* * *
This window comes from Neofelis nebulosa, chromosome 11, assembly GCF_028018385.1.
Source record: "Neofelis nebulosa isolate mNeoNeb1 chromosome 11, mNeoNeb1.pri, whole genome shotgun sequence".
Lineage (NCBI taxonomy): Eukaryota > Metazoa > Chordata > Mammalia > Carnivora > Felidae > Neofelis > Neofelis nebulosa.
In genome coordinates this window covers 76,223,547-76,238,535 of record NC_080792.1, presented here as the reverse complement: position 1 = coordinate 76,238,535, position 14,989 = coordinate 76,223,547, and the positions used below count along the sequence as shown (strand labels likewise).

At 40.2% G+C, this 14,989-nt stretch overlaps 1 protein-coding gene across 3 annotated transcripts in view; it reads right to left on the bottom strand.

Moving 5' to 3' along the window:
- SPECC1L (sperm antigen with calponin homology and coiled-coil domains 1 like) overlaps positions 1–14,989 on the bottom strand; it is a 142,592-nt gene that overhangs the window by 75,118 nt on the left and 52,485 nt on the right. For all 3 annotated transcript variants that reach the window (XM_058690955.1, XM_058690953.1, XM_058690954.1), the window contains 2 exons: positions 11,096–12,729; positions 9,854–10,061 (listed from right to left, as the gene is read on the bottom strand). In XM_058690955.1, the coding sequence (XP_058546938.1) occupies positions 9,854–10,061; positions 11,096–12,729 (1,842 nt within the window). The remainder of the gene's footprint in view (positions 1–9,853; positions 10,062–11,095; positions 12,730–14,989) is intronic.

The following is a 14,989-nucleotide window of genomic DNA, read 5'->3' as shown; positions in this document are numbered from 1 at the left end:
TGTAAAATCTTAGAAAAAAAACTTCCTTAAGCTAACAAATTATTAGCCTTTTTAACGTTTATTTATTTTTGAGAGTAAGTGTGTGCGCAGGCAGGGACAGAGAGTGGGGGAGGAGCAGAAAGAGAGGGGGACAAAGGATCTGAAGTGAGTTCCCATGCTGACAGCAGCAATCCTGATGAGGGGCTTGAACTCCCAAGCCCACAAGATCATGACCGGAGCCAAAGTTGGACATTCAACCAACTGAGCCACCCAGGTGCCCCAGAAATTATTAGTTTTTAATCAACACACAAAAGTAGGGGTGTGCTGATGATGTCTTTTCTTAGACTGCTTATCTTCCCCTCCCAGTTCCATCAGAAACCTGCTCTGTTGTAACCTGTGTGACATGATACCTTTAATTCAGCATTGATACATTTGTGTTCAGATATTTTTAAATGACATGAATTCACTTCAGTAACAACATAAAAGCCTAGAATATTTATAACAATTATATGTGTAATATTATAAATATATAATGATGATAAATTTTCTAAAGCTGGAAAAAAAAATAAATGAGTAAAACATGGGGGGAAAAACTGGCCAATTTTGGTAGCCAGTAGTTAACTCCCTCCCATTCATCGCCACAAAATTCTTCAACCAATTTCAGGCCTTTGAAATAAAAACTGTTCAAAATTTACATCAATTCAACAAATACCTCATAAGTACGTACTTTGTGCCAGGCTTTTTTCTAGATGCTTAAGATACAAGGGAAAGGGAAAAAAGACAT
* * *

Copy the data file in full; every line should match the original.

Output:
This window comes from Neofelis nebulosa, chromosome 11, assembly GCF_028018385.1.
Source record: "Neofelis nebulosa isolate mNeoNeb1 chromosome 11, mNeoNeb1.pri, whole genome shotgun sequence".
Lineage (NCBI taxonomy): Eukaryota > Metazoa > Chordata > Mammalia > Carnivora > Felidae > Neofelis > Neofelis nebulosa.
In genome coordinates this window covers 76,223,547-76,238,535 of record NC_080792.1, presented here as the reverse complement: position 1 = coordinate 76,238,535, position 14,989 = coordinate 76,223,547, and the positions used below count along the sequence as shown (strand labels likewise).

At 40.2% G+C, this 14,989-nt stretch overlaps 1 protein-coding gene across 3 annotated transcripts in view; it reads right to left on the bottom strand.

Moving 5' to 3' along the window:
- SPECC1L (sperm antigen with calponin homology and coiled-coil domains 1 like) overlaps positions 1–14,989 on the bottom strand; it is a 142,592-nt gene that overhangs the window by 75,118 nt on the left and 52,485 nt on the right. For all 3 annotated transcript variants that reach the window (XM_058690955.1, XM_058690953.1, XM_058690954.1), the window contains 2 exons: positions 11,096–12,729; positions 9,854–10,061 (listed from right to left, as the gene is read on the bottom strand). In XM_058690955.1, the coding sequence (XP_058546938.1) occupies positions 9,854–10,061; positions 11,096–12,729 (1,842 nt within the window). The remainder of the gene's footprint in view (positions 1–9,853; positions 10,062–11,095; positions 12,730–14,989) is intronic.

The following is a 14,989-nucleotide window of genomic DNA, read 5'->3' as shown; positions in this document are numbered from 1 at the left end:
TGTAAAATCTTAGAAAAAAAACTTCCTTAAGCTAACAAATTATTAGCCTTTTTAACGTTTATTTATTTTTGAGAGTAAGTGTGTGCGCAGGCAGGGACAGAGAGTGGGGGAGGAGCAGAAAGAGAGGGGGACAAAGGATCTGAAGTGAGTTCCCATGCTGACAGCAGCAATCCTGATGAGGGGCTTGAACTCCCAAGCCCACAAGATCATGACCGGAGCCAAAGTTGGACATTCAACCAACTGAGCCACCCAGGTGCCCCAGAAATTATTAGTTTTTAATCAACACACAAAAGTAGGGGTGTGCTGATGATGTCTTTTCTTAGACTGCTTATCTTCCCCTCCCAGTTCCATCAGAAACCTGCTCTGTTGTAACCTGTGTGACATGATACCTTTAATTCAGCATTGATACATTTGTGTTCAGATATTTTTAAATGACATGAATTCACTTCAGTAACAACATAAAAGCCTAGAATATTTATAACAATTATATGTGTAATATTATAAATATATAATGATGATAAATTTTCTAAAGCTGGAAAAAAAAATAAATGAGTAAAACATGGGGGGAAAAACTGGCCAATTTTGGTAGCCAGTAGTTAACTCCCTCCCATTCATCGCCACAAAATTCTTCAACCAATTTCAGGCCTTTGAAATAAAAACTGTTCAAAATTTACATCAATTCAACAAATACCTCATAAGTACGTACTTTGTGCCAGGCTTTTTTCTAGATGCTTAAGATACAAGGGAAAGGGAAAAAAGACAT